Oil and gas producers' belt-tightening in the face of falling oil prices is driving billions of dollars of project cancellations and cost cutting: that may ultimately be good news for upstream dealmaking.
Tullow Oil plc, on Thursday, Jan. 15, said it would slash its 2015 exploration budget to $200 million, down from $1 billion at the start of last year. The move came as the company announced a $2.2 billion pretax writedown and said it was pondering a further $500 million of writedowns to account for plunging oil prices.
Tullow wrote down "virtually everything" that it felt was not commercial at $50 a barrel, CEO Aidan Heavey told the Wall Street Journal, in comments confirmed by a spokesman.
A day earlier, Qatar Petroleum and Royal Dutch Shell plc scrapped plans to build a $6.5 billion petrochemical plant in Qatar. On the same day Premier Oil plc, which operates in the U.K. North Sea and Asia, said it would cut spending on new oil fields by 40% to $600 million and delayed a final decision on its $2 billion Sea Lion project near the Falkland Islands in the South Atlantic.
"Companies are reassessing how they use their balance sheets," said Banco Santander SA oil analyst Jason Kenney. "Shell dropped, or probably shelved, the Qatar plant, which makes sense given that there is little market for its output. That will free cash to invest upstream."
Falling oil prices have triggered reviews of capital spending across the industry, leading to project cancellations and delays. The prices of Brent crude and West Texas crude hovered around $49 a barrel on Thursday, up from lows of close to $45 a barrel earlier this week but still down about 60% in the past six months and less than half the average price of about $110 in the three years to 2013.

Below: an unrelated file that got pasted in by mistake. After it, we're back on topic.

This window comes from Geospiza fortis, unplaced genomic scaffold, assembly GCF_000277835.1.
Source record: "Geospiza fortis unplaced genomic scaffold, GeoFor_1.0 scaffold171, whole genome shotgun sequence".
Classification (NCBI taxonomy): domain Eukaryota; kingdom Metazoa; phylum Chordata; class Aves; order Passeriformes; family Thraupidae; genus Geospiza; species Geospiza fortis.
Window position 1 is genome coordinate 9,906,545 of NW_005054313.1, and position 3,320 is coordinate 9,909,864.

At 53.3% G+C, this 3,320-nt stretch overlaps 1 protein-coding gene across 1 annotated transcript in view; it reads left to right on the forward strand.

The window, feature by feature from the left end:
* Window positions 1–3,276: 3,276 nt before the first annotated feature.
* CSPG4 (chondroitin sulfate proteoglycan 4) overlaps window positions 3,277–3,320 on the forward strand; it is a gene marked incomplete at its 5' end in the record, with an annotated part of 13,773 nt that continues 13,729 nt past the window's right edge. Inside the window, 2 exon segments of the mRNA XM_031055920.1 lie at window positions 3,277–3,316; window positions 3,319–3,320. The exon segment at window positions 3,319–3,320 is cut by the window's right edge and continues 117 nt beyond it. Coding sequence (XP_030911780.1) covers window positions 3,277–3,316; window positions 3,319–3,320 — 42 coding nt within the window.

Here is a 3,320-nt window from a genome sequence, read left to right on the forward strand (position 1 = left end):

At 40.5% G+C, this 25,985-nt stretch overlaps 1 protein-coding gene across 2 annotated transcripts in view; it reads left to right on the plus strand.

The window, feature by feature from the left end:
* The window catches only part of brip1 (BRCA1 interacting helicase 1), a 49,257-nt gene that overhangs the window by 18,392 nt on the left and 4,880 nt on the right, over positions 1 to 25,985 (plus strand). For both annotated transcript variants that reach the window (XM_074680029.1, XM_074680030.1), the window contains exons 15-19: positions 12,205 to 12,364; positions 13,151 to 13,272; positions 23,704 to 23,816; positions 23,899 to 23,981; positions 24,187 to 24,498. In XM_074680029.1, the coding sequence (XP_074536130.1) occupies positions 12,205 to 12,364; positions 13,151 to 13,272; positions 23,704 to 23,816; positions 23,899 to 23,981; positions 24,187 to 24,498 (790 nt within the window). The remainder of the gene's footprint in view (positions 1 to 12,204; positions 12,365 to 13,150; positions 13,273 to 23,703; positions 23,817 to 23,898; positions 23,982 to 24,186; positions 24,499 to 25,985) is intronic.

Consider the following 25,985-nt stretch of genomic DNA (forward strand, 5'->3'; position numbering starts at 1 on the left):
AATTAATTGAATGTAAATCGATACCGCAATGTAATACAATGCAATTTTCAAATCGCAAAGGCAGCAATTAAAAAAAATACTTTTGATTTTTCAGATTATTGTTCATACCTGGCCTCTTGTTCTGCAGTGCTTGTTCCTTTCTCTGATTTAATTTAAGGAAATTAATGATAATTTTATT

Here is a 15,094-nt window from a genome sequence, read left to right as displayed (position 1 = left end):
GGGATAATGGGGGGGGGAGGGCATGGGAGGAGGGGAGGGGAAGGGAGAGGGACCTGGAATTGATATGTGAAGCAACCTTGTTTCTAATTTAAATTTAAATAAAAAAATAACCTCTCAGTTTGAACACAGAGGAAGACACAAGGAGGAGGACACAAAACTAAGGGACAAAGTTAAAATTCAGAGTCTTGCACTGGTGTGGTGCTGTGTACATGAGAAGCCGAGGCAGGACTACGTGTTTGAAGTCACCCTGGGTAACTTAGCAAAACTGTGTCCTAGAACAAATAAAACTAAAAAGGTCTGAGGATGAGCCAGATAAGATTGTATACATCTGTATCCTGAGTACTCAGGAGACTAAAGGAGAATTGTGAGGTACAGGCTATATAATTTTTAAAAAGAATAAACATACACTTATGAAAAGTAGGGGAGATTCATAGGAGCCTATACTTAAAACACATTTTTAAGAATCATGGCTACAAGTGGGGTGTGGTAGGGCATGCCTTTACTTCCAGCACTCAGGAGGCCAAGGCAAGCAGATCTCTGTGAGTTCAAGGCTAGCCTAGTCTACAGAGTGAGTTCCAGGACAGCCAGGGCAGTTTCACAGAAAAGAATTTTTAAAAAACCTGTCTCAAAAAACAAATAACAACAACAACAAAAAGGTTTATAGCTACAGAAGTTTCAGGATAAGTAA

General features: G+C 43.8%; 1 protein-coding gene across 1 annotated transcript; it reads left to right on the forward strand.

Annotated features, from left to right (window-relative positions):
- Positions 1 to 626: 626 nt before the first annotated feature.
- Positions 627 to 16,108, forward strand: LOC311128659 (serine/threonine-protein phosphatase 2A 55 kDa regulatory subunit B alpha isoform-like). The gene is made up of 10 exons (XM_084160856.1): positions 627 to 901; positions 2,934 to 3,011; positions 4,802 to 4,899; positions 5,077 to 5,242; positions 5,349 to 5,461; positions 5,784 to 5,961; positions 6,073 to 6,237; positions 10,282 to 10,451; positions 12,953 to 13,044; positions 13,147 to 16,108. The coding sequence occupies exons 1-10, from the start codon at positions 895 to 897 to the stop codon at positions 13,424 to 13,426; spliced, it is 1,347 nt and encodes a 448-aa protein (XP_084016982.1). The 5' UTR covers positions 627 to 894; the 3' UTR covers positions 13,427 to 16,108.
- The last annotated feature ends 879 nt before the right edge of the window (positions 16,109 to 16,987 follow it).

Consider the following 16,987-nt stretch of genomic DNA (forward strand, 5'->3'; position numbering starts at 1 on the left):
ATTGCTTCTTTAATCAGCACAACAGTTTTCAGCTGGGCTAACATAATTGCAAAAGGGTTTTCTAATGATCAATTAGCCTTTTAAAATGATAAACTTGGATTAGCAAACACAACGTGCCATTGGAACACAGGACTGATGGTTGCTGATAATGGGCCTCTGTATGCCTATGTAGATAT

Two-thirds of the international oil companies require a Brent crude price of $90 per barrel to break even in 2015 and 2016, according to a recent report by analysts at Wood Mackenzie Ltd. "We expect this to flow through to falling deal valuations and the emergence of a true buyers' market," they noted.
Well-capitalized oil companies may use the sharp falls in oil prices to restock reserves once oil price volatility settles. Smaller producers with valuable oil field stakes in the lower 48, the name given to the contiguous states of the U.S.A, are likely to emerge as distressed targets, according to Kenney
"Acreage in the lower 48 is not owned on a use-it-or-lose-it basis," said Kenney. "Bigger oil companies will be looking at buying companies at low valuations and then banking their acreage for use later."
Cost cutting has been felt upstream as well as downstream. Nowhere has that been more evident than in the North Sea, where deep waters make new projects expensive and where decades of drilling have emptied many fields of all but the hardest to reach oil.
Norway's oil regulator the Norwegian Petroleum Directorate, said on Thursday that it expected investment in Norwegian projects to fall 15% in 2015 from 172 billion Norwegian kroner ($22.5 bilion) in 2014. Cuts are likely to persist until 2018, it said, claiming that there would be further annual declines of about 8% in 2016 and 2017. Upstream spending in the U.K. North Sea could decline to around $10 billion in 2016, just over half its 2014 levels, according to Wood Mackenzie.
Falling gas prices have had a similar effect on more expensive gas producers. In Canada "the commodity collapse has the industry in full retreat," analysts at Tudor, Pickering, Holt & Co. noted on Thursday. "On average, E&Ps have announced [an] about 40% reduction in capex year-on-year in 2015."
The upshot is that Canadian gas, until recently tipped to flood over the boarder into the U.S,, will arrive at a bare trickle in 2015, Tudor, Pickering, Holt analysts claimed.
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